Outbreak of E. coli Infections Linked to Romaine Lettuce

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Posted December 4, 2019 at 3:00 PM ET

CDC, public health and regulatory officials in several states, and the U.S. Food and Drug Administrationexternal icon (FDA) are investigating a multistate outbreak of E. coli O157:H7 infections linked to romaine lettuce harvested from the Salinas, California, growing region. Visit the Frequently Asked Questions webpage for more information.

Recall and Advice to Consumers, Restaurants, and Retailers
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At A Glance
Photo of romaine lettuce in a wood bowl.

Photo of Salinas Valley label.

Example of a harvest region label.

CDC advises that consumers not eat and retailers not sell any romaine lettuce grown in the Salinas, California, growing region. This includes all use-by dates and brands of romaine lettuce from this region.

Have questions? Visit the Frequently Asked Questions web page.

  • Most romaine lettuce products are labeled with a harvest location showing where they were grown.
  • This advice includes all types of romaine lettuce grown in Salinas, California, such as whole heads of romaine, organic romaine, hearts of romaine, romaine in salad wraps, and packages of precut lettuce and salad mixes which contain romaine, including baby romaine, spring mix, and Caesar salad.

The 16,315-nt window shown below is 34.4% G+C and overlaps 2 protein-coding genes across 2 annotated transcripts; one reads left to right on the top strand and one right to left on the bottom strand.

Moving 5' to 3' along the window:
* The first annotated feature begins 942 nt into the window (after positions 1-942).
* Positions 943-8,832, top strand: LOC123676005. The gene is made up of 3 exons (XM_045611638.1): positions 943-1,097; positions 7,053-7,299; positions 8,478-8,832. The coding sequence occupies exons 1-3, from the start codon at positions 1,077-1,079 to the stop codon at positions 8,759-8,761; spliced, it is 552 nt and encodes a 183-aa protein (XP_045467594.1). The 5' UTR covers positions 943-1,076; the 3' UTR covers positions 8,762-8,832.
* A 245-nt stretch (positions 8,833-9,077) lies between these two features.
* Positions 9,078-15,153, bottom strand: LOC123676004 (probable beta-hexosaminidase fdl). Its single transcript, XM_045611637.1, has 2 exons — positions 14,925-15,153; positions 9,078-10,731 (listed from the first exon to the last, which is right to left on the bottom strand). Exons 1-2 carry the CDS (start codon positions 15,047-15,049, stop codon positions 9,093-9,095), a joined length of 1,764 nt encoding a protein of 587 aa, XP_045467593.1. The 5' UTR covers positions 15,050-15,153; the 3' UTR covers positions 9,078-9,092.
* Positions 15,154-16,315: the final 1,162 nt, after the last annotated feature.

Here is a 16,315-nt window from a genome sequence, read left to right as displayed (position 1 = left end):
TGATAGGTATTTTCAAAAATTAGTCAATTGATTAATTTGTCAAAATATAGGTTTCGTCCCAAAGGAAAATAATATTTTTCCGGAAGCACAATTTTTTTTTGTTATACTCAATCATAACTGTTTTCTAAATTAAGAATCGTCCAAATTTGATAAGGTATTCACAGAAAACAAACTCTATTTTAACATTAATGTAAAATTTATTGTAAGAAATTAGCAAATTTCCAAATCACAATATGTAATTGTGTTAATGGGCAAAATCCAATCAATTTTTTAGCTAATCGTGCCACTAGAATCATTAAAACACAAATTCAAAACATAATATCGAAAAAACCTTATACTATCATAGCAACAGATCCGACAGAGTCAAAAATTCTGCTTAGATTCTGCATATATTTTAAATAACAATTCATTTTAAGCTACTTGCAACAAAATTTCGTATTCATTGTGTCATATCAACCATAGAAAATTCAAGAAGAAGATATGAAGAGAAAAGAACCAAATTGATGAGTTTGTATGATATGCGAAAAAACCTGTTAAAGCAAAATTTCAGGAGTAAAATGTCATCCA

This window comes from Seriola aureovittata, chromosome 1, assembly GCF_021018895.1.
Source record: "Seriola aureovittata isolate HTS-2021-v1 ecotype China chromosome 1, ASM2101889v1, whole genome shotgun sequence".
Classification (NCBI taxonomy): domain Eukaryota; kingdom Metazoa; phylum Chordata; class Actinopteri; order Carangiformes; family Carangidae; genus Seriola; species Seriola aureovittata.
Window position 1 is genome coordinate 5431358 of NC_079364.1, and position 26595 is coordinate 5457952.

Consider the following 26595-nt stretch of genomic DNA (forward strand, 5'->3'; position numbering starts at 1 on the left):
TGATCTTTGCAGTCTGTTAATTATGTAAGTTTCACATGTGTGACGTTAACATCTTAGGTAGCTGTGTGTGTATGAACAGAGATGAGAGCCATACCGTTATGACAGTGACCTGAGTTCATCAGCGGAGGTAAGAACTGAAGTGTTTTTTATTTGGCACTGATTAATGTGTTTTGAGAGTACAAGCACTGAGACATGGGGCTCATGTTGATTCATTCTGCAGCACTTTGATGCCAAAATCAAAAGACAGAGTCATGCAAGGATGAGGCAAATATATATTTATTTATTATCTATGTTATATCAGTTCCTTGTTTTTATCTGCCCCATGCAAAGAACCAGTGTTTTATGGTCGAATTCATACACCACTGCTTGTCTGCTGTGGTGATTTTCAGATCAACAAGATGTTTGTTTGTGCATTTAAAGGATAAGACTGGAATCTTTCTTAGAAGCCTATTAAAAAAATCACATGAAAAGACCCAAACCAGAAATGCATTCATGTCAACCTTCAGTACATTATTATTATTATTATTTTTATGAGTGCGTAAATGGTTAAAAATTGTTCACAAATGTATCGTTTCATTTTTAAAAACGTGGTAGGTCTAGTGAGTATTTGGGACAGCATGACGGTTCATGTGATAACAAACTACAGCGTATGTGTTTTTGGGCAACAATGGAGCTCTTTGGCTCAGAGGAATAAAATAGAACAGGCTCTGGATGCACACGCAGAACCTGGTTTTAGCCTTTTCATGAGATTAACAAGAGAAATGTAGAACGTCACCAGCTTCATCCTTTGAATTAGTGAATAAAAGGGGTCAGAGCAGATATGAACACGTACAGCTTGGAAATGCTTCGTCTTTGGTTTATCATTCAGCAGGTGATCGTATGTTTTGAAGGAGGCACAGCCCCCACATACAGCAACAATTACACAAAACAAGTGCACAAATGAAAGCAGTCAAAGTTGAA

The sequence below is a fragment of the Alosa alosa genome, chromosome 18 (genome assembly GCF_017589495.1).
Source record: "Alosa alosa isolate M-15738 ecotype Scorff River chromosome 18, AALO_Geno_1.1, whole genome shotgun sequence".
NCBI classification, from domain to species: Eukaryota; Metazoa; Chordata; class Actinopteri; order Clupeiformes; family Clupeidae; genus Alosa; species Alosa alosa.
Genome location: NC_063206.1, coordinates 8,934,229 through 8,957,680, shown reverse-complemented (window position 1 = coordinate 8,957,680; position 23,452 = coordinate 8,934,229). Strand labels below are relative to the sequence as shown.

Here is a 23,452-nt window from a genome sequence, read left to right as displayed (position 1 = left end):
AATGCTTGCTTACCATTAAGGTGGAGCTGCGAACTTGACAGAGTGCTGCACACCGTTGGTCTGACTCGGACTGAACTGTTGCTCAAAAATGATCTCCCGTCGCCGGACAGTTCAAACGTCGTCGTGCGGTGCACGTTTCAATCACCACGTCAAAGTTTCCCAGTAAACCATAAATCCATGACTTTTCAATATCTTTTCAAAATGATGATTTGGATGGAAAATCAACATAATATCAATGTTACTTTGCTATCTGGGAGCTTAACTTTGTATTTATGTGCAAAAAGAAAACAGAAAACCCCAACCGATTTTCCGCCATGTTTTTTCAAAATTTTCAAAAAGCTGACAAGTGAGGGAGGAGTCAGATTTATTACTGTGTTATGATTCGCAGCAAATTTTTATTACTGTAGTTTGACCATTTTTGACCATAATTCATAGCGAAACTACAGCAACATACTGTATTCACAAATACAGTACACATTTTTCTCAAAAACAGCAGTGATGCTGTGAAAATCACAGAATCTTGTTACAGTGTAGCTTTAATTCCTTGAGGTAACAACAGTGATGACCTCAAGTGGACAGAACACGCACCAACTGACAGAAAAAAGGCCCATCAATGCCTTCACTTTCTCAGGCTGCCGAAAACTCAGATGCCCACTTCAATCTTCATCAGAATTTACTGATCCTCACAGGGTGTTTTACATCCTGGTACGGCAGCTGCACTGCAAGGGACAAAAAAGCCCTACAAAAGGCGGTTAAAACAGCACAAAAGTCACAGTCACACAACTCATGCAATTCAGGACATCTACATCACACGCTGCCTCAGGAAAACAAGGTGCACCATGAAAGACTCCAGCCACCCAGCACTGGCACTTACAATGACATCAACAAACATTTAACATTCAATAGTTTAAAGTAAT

• Hydroponically- and greenhouse-grown romaine, which may be labeled as “indoor grown,” from any region does not appear to be related to the current outbreak.
  • If you have romaine lettuce or packaged foods containing romaine at home:
    • Look for a label showing where the romaine lettuce was grown. It may be printed on the package or on a sticker.
    • If the label says “grown in Salinas” (whether alone or with the name of another location), don’t eat it. Throw it away.
    • If it isn’t labeled with a growing region, don’t eat it. Throw it away.
    • If you don’t know if the lettuce is romaine or whether a salad mix or wrap contains romaine, don’t eat it. Throw it away.
    • Wash and sanitize drawers or shelves in refrigerators where romaine lettuce was stored. Follow these five steps to clean your refrigerator.
  • If you are buying romaine lettuce at a store: